Glaucoma is a group of eye disorders associated with optic nerve damage. It may lead to permanent blindness if not well managed.
A healthy optic nerve is vital for proper vision. The nerve is typically a set of fibers that connect the retina to the brain. Damage to this crucial part of the eye could mean complete loss of vision. Glaucoma, the condition responsible for the damage is therefore dangerous. This is especially because it is asymptomatic in the early stages and can easily be missed. The condition persists for a long time but is manageable with early diagnosis and a proper treatment plan.


There are two main types of glaucoma:

  • Open-angle glaucoma
  • Narrow angle/angle-closure glaucoma

Causes and Risk Factors

The cause of glaucoma depends on the type of the disease. It is broadly categorized as open-angle and angle closure but may further be classified as follows:

1. Open-angle glaucoma. Also referred to as wide angle, this is the most common type of glaucoma. The optic nerve gets damaged in spite of the angle being open. The subtypes include:

  • Primary open-angle glaucoma - This happens when the rate at which the eye drains is slow. As a result, pressure builds in the eye (intraocular pressure) and can eventually damage the optic nerve. It mostly occurs due to aging of the drainage channel.
  • Normal-tension glaucoma - This kind of glaucoma is not associated with build up of pressure. The cause is not well established but it is believed to be related to poor blood supply to the optic nerve.
  • Pigmentary glaucoma - Occurs when the drainage angle is obstructed by pigment shedding off from the iris. As a result, intraocular pressure (IOP) builds up.
  • Pseudoexfoliation glaucoma - Just like in pigmentary, the drainage angle in this case is blocked. The obstruction arises from the shedding off of the internal structure of the eye when excess material is produced. 
  • Secondary glaucoma - This type comes about due to other medical eye conditions. They include inflammation, cataracts, tumors, and enlargement of the lens.

2. Narrow-angle glaucoma (angle-closure glaucoma) - Glaucoma of this kind arises from closure or narrowing of the drainage angle. The various subtypes include:

  • Acute angle-closure glaucoma - Occurs when the closed angle leads to build up of fluid inside the eyes. As a result, the optic nerve is damaged. The symptoms occur at the onset and are quite dramatic.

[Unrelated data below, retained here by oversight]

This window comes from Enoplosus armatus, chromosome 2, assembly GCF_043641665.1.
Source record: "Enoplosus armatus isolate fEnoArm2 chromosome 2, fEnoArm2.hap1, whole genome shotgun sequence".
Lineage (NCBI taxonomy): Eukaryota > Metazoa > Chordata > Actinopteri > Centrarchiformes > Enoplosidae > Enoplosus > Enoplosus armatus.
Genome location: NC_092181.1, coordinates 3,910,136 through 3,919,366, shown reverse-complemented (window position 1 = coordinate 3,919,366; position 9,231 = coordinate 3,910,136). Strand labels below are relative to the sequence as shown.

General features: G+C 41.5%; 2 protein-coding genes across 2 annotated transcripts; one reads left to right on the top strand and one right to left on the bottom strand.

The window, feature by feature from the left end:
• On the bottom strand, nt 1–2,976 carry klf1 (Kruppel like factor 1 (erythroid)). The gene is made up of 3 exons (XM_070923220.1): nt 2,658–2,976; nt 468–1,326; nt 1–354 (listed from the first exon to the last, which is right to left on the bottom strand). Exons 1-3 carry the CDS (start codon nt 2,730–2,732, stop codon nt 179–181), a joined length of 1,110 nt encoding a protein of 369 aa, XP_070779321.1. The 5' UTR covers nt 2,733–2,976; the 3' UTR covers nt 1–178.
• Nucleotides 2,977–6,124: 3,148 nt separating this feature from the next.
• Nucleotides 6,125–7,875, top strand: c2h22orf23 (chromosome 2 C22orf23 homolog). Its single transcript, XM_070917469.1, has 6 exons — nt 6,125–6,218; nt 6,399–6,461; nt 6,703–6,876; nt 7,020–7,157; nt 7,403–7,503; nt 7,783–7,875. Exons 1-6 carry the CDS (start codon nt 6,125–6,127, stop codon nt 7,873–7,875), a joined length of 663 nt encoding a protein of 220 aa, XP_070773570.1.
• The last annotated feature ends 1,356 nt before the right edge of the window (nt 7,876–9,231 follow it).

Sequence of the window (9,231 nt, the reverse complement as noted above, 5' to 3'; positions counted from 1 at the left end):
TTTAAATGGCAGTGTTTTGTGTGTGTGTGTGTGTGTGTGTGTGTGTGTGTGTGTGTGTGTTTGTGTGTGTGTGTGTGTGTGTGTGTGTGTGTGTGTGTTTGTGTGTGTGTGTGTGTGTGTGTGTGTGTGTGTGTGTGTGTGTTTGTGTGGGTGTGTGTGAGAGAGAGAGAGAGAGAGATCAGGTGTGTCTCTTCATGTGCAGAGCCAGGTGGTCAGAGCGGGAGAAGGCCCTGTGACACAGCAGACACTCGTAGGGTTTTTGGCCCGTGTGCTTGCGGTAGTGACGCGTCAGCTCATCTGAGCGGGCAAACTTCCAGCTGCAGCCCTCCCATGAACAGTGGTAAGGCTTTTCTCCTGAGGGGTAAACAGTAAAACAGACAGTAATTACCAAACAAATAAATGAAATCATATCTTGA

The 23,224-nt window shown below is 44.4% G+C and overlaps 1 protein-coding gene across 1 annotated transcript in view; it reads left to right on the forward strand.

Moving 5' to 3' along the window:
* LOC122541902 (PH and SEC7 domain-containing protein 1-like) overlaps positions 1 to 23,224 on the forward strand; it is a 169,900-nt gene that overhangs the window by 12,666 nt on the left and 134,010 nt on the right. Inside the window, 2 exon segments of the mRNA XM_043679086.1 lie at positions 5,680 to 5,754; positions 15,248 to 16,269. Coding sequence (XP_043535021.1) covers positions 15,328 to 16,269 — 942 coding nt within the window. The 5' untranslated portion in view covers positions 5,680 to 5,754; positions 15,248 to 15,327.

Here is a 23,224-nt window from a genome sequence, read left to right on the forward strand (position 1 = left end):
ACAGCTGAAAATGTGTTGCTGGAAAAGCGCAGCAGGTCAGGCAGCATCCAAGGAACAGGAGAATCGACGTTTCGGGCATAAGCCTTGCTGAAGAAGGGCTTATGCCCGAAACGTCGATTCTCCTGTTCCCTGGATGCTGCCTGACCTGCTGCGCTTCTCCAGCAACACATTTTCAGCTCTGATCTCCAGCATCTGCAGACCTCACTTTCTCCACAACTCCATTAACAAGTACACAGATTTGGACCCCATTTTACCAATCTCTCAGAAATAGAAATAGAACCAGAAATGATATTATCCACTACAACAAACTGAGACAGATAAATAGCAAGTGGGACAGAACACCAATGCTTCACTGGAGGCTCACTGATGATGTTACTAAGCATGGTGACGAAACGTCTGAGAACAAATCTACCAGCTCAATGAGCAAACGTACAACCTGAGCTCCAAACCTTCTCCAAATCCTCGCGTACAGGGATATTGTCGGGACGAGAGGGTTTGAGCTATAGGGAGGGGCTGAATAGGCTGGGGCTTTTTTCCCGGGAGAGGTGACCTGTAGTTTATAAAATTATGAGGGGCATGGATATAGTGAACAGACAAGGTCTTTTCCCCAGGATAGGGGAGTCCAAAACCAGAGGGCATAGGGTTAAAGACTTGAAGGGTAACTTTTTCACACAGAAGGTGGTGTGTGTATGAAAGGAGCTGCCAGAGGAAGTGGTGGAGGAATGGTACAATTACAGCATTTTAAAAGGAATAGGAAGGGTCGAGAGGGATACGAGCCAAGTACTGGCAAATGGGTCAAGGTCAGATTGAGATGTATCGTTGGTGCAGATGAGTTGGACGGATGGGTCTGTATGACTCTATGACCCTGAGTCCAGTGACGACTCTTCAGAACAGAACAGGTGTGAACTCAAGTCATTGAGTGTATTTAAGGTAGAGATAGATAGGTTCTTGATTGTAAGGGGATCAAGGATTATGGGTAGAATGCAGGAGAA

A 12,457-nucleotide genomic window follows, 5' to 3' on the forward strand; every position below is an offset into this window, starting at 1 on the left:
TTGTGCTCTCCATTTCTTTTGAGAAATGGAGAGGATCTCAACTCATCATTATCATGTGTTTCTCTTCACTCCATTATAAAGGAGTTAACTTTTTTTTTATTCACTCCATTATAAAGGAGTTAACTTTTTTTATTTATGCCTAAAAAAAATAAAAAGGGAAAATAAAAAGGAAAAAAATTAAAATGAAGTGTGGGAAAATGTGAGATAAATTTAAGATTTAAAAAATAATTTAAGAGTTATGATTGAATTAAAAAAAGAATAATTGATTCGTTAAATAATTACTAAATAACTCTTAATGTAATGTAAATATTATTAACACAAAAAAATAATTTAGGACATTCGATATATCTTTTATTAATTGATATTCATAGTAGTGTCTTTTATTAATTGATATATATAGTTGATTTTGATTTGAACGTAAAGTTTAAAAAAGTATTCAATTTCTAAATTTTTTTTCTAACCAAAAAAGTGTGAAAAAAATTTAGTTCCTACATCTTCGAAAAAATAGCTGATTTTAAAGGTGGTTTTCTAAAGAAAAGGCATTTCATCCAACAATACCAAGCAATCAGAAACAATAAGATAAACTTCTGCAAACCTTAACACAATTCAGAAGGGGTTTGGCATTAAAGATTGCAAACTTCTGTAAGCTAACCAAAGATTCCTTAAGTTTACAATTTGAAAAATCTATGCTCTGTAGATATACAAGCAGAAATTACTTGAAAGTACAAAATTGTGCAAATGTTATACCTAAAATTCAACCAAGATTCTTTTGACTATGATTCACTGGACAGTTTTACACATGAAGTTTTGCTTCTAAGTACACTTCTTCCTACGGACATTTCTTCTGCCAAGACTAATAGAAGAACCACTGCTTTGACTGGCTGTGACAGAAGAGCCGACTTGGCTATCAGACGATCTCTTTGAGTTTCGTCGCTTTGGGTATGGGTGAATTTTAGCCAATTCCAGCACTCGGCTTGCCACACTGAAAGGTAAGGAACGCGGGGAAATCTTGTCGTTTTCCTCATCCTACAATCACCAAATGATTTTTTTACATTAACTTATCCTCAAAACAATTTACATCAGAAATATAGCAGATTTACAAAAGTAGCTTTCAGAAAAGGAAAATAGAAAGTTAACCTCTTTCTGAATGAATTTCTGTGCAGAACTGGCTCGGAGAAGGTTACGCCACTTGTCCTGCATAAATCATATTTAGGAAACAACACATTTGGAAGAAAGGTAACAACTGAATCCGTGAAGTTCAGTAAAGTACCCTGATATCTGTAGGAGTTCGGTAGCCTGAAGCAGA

• Chronic angle-closure glaucoma - This is an asymptomatic type of glaucoma. The cause is similar to the acute form but the symptoms do not show until later. It is very serious, known to result in blindness.
  • Neovascular glaucoma - This is caused by development of new abnormal vessels which close the drainage angle. The result is a build up of pressure and optic nerve damage.

Those at the highest risk of developing glaucoma are individuals over 40 years and those with a family history of the disease. Diabetes patients are also believed to be at great risk.

Signs & Symptoms

It is in most cases asymptomatic. However, signs and symptoms to watch out for include:

  • Blurred vision
  • Peripheral vision (side vision)
  • Vomiting and nausea
  • Halos around lights
  • Headache
  • Redness


Diagnosis checks for high IOP, thickness of cornea, vision defects and optic nerve anatomy. The tests may include:

  • Dilated eye exam
  • Visual field and acuity tests
  • Pachymetry
  • Tonometry


Treatment is geared towards reducing internal eye pressure and preventing loss of vision.

Medical Treatment

Eye doctors will in most cases issue eye drops and/pills to lower the eye pressure. Side effects may include burning, redness, and stinginess.

Surgical Treatment

In some cases, doctors may have to perform a laser trabeculoplasty to help drain the aqueous fluid of the eye. A conventional surgery (trabeculectomy) can also be done to create a new opening for proper drainage.

Prognosis/Long-term outlook

The condition can be controlled with a good treatment plan and regular eye examinations. However, if left untreated, permanent blindness may occur.

Prevention/Follow Up

Although not preventable, eye care practitioners recommend regular check-ups for early diagnosis and treatment. The latter is necessary to avoid progression of the disease or loss of vision. Research also shows that an active lifestyle plus a healthy diet reduces the chances of developing glaucoma. Those already diagnosed should also adhere to treatment plans and go for frequent tests.